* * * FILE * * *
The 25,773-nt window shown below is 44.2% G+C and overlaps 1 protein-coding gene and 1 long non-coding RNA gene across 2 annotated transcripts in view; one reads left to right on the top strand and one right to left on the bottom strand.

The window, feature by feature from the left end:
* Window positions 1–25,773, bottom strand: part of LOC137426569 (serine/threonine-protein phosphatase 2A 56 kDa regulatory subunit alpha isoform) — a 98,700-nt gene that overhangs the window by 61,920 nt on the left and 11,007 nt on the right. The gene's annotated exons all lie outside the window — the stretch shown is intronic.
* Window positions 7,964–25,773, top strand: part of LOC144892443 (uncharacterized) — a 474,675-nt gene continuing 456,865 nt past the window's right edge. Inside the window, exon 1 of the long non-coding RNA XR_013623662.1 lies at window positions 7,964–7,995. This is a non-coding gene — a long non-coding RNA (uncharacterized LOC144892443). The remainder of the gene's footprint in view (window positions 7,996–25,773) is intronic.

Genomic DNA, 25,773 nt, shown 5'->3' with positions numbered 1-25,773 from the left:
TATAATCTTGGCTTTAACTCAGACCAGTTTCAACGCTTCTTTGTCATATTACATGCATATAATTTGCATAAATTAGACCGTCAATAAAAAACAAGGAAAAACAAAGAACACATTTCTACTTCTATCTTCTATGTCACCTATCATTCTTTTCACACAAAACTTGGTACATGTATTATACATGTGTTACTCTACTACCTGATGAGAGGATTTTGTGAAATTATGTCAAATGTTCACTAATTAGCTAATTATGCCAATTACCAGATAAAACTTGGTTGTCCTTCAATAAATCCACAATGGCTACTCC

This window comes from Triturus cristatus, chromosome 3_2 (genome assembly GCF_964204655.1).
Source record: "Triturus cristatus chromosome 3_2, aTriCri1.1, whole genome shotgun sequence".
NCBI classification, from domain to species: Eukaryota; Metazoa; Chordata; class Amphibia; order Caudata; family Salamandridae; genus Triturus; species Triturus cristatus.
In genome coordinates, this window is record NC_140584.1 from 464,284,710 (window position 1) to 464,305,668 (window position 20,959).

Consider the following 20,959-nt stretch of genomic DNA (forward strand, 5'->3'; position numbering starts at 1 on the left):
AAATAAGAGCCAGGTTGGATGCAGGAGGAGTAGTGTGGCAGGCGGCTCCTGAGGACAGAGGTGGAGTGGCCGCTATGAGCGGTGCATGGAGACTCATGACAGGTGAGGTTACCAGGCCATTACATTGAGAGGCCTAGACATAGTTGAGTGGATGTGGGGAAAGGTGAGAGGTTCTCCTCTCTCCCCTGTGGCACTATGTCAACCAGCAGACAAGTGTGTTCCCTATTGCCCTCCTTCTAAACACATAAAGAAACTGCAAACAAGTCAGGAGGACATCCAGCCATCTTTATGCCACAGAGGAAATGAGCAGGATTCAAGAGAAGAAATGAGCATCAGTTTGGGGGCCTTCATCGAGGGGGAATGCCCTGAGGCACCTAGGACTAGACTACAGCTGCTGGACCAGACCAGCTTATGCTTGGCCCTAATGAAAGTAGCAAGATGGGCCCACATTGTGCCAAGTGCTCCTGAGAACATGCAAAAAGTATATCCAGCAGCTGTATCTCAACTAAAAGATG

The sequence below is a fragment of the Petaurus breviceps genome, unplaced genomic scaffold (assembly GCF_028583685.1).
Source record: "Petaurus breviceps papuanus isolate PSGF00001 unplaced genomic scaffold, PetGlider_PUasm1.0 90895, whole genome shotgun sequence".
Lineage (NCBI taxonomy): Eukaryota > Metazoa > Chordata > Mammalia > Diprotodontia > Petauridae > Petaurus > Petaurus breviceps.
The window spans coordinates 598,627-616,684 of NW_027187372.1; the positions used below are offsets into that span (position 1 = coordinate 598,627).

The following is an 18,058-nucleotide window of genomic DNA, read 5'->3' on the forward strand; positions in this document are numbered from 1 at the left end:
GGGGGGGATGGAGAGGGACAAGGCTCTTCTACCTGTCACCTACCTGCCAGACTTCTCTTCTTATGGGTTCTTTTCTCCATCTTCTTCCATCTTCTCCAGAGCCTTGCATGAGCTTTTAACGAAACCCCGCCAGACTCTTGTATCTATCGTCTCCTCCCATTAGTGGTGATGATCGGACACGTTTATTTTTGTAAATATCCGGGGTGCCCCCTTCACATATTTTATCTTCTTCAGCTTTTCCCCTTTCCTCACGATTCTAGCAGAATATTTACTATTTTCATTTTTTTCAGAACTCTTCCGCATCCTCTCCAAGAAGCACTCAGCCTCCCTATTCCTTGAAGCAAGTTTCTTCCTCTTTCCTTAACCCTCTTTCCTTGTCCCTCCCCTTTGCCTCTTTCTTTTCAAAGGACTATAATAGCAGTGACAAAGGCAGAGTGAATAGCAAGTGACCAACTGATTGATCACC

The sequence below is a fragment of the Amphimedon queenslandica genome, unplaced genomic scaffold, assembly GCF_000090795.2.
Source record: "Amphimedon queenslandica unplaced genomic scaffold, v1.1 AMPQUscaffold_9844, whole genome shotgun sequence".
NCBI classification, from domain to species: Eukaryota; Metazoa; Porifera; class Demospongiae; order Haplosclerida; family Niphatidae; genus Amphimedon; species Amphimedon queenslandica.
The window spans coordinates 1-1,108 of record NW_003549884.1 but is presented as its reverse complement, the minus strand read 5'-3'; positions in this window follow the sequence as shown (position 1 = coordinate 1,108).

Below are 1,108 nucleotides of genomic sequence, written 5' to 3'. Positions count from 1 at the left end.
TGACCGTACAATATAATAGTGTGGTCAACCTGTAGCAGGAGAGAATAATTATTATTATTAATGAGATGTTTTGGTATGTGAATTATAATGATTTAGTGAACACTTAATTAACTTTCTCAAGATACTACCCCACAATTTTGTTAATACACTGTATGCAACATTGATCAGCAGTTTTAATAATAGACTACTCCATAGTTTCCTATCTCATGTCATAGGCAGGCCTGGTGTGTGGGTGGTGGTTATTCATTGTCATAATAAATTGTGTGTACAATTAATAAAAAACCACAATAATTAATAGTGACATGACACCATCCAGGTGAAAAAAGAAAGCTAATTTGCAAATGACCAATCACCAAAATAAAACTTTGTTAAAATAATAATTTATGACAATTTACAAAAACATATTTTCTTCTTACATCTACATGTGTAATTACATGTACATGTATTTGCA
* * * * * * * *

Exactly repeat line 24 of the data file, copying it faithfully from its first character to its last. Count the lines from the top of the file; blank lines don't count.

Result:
TGACCGTACAATATAATAGTGTGGTCAACCTGTAGCAGGAGAGAATAATTATTATTATTAATGAGATGTTTTGGTATGTGAATTATAATGATTTAGTGAACACTTAATTAACTTTCTCAAGATACTACCCCACAATTTTGTTAATACACTGTATGCAACATTGATCAGCAGTTTTAATAATAGACTACTCCATAGTTTCCTATCTCATGTCATAGGCAGGCCTGGTGTGTGGGTGGTGGTTATTCATTGTCATAATAAATTGTGTGTACAATTAATAAAAAACCACAATAATTAATAGTGACATGACACCATCCAGGTGAAAAAAGAAAGCTAATTTGCAAATGACCAATCACCAAAATAAAACTTTGTTAAAATAATAATTTATGACAATTTACAAAAACATATTTTCTTCTTACATCTACATGTGTAATTACATGTACATGTATTTGCA